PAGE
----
Treatment for recurrent osteosarcoma depends on 3 factors:

  • Where the cancer recurred

  • The type of treatment your child received for the original tumor

  • The overall health of your child

If the disease recurs in the lungs, surgery is often used to remove the nodules, or tumors, in the lung. In these situations, there is usually a better outcome for children who have the lung nodules completely removed. This is especially true if the disease has recurred after the initial treatment has been completed.

The doctor may use chemotherapy or other approaches, too. If the cancer comes back elsewhere in the body, the doctor may use a combination of drugs. If the cancer has spread to another bone or to a small number of other bones, the doctor may perform surgery, particularly if chemotherapy has worked well.

When cancer recurs, patients and their families often experience emotions such as disbelief or fear. Families are encouraged to talk with their health care team about these feelings and ask about support services to help them cope. Learn more about dealing with cancer recurrence.

If treatment fails

Although treatment is successful for the majority of children with cancer, sometimes it is not. If a child’s cancer cannot be cured or controlled, this is called advanced or terminal cancer. This diagnosis is stressful, and it may be difficult to discuss. However, it is important to have open and honest conversations with your child’s doctor and health care team to express your family’s feelings, preferences, and concerns. The health care team is there to help. Many team members have special skills, experience, and knowledge to support patients and their families.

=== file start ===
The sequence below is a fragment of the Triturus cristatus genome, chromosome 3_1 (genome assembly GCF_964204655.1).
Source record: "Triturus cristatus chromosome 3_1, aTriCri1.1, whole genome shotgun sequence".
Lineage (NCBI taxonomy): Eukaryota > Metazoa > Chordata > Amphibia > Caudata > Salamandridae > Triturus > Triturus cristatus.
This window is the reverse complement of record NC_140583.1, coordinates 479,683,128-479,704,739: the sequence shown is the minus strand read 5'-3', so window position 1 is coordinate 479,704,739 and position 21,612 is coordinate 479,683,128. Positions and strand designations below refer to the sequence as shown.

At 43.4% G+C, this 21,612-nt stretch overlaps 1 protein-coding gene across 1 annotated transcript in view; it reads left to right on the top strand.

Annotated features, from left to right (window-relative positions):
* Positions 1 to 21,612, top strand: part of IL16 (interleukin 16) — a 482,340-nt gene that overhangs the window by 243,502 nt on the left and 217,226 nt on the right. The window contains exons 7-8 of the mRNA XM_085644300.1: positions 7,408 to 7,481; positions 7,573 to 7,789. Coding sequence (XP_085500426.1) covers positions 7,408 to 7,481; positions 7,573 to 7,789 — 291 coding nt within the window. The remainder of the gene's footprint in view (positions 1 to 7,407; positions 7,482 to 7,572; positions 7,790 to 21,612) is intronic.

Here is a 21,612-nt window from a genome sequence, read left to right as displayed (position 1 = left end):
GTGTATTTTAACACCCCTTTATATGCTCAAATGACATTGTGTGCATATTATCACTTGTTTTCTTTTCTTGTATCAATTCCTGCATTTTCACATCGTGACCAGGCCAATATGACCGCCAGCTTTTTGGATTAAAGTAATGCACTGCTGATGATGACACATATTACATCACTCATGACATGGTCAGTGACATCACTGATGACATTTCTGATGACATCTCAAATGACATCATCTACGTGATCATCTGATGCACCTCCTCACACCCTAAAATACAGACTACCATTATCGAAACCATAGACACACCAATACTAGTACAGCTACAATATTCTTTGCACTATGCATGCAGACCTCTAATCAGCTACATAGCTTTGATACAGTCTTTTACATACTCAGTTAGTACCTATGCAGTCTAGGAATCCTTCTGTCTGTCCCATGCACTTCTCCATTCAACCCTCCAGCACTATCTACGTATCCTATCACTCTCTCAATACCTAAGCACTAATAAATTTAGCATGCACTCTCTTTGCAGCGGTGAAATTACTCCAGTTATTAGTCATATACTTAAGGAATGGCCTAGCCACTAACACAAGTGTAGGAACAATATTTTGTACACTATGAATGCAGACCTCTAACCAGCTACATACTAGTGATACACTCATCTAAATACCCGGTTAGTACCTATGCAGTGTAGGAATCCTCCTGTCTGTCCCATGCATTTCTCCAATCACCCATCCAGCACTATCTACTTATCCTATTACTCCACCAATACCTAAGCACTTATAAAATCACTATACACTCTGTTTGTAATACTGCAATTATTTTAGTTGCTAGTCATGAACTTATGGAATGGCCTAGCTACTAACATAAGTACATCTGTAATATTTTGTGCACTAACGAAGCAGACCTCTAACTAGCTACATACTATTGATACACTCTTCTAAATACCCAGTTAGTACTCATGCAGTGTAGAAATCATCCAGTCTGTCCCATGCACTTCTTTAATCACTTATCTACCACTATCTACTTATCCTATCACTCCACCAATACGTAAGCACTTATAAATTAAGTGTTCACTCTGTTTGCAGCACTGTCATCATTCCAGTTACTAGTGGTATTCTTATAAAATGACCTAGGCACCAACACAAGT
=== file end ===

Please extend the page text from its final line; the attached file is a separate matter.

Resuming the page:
Parents or guardians are encouraged to think about where the child would be most comfortable. This could be at home, in a home-like setting elsewhere, in the hospital, or in a hospice environment. Hospice care is a type of palliative care for people who are expected to live less than 6 months. It is designed to provide the best possible quality of life for people who are near the end of life. Most often, this care is provided in the home. Nursing care and special equipment can make staying at home a workable alternative for many families. Some children and teens may be happier if they can arrange to attend school part-time or keep up other activities and social connections. The child’s health care team can help parents or guardians decide on an appropriate level of activity. Making sure a child is physically comfortable and free from pain is extremely important as part of end-of-life care. Learn more about caring for a terminally ill child and advanced cancer care planning.

The death of a child is an enormous tragedy, and families may need support to help them cope with the loss. Pediatric cancer centers often have professional staff and support groups to help with the process of grieving. Learn more on grieving the loss of a child.

The next section in this guide is About Clinical Trials. It offers more information about research studies that are focused on finding better ways to care for people with cancer. Or, use the menu to choose another section to continue reading this guide.